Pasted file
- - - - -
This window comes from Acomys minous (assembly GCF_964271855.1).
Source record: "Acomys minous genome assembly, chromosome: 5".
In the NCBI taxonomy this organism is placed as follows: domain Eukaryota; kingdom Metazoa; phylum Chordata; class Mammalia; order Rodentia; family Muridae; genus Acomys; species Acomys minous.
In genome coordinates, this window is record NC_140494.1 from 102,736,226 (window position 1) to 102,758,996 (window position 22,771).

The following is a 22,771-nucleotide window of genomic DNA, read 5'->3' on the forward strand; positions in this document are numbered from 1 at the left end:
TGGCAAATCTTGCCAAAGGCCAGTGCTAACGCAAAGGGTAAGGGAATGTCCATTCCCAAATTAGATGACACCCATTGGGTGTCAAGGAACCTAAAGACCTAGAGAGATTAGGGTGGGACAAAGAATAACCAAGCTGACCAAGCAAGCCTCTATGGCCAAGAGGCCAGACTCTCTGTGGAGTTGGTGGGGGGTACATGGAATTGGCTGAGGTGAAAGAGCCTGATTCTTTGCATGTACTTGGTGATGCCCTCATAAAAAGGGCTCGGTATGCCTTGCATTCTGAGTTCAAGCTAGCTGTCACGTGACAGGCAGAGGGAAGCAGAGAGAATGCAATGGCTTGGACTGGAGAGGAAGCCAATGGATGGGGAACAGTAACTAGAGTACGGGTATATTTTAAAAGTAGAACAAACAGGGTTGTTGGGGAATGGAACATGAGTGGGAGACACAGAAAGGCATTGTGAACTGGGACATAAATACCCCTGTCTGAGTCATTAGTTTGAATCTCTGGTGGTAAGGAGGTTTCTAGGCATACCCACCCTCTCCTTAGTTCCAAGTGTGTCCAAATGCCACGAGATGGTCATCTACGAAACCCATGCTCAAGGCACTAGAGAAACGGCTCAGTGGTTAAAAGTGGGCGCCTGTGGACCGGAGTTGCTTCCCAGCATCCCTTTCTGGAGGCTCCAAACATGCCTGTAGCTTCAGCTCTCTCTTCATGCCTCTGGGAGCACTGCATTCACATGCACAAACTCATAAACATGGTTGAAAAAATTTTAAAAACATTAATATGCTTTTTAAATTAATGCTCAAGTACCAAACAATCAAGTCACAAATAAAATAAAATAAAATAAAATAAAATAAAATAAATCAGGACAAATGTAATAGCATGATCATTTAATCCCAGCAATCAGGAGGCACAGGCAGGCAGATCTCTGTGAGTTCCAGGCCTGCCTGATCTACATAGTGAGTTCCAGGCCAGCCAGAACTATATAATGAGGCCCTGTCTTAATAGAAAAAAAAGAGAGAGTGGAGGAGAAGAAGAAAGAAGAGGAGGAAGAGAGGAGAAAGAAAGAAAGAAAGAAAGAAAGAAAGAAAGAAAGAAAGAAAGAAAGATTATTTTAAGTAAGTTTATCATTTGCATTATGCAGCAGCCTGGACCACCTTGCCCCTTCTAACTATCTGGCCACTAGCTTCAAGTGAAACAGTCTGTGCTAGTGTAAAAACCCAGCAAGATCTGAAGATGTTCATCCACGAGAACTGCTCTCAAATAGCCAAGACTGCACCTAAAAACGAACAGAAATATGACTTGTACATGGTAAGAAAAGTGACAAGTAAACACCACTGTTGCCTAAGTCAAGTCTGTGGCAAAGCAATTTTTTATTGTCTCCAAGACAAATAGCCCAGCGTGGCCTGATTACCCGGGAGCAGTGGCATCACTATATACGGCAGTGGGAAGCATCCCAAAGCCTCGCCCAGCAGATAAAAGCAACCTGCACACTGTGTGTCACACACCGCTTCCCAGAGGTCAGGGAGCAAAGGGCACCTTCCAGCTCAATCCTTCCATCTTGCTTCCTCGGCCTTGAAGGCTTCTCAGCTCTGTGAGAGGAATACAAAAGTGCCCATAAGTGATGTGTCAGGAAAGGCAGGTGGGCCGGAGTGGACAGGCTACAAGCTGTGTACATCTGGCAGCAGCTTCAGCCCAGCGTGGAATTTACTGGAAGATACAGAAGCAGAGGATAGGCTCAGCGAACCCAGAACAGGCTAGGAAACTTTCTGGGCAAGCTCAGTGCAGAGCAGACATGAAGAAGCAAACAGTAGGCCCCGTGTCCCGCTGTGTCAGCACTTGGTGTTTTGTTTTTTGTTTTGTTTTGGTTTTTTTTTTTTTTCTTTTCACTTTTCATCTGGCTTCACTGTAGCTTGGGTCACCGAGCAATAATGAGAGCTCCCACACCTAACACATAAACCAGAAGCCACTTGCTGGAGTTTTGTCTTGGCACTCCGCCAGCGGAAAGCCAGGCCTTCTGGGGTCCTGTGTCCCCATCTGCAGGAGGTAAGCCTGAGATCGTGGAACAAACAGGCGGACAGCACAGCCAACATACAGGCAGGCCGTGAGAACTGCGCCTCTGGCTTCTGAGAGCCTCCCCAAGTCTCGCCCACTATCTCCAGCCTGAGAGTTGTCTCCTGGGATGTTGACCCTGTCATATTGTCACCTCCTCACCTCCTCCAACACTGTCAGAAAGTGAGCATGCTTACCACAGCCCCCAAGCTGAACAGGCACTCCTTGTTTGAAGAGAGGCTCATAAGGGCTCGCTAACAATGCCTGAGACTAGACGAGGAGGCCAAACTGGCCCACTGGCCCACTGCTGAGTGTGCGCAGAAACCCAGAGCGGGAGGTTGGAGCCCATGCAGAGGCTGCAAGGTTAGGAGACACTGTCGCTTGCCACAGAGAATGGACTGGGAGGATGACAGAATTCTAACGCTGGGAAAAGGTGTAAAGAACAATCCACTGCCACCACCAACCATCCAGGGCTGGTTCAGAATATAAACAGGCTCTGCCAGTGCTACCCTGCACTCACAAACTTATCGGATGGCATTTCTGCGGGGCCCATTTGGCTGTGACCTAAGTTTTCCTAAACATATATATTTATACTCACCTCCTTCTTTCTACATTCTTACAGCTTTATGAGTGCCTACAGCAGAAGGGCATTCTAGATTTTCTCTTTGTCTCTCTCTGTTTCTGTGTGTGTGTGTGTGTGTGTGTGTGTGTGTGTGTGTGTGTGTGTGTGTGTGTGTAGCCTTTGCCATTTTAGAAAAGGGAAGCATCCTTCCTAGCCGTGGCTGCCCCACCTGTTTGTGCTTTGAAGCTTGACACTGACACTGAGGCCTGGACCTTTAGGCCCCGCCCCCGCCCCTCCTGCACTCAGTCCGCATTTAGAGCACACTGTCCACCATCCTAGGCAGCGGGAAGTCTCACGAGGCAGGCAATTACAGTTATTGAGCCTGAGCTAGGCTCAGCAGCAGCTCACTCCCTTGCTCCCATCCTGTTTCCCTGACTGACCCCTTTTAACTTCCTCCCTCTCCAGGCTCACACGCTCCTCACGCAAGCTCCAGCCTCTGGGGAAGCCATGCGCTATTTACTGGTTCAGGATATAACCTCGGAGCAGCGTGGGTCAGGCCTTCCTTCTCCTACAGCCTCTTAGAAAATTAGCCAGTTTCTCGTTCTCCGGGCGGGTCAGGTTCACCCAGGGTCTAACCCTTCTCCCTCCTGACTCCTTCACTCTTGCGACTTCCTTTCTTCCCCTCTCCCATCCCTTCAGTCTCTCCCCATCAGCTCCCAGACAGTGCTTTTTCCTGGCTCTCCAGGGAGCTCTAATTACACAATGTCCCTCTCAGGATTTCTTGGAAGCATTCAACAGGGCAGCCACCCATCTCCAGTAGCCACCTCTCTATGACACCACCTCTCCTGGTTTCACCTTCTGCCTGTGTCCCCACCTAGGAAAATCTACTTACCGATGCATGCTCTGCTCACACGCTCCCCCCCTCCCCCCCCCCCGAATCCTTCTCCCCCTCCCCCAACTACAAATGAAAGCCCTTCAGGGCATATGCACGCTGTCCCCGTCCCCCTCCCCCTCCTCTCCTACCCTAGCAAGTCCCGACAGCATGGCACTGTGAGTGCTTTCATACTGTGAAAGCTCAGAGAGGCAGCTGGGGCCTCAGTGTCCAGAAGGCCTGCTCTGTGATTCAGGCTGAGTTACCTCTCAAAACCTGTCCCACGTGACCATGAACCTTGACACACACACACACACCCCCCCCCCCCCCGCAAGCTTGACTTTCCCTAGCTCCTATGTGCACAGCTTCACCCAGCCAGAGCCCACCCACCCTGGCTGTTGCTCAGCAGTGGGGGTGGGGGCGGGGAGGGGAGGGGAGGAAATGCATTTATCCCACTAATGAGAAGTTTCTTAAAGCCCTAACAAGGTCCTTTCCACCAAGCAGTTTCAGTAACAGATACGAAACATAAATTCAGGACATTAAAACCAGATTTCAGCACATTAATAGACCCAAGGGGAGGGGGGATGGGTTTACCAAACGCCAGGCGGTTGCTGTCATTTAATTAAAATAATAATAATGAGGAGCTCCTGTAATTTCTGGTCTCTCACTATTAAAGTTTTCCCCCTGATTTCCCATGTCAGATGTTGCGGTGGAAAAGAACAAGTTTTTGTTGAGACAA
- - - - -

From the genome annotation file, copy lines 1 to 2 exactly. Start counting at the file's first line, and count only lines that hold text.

This window comes from Acomys minous (assembly GCF_964271855.1).
Source record: "Acomys minous genome assembly, chromosome: 5".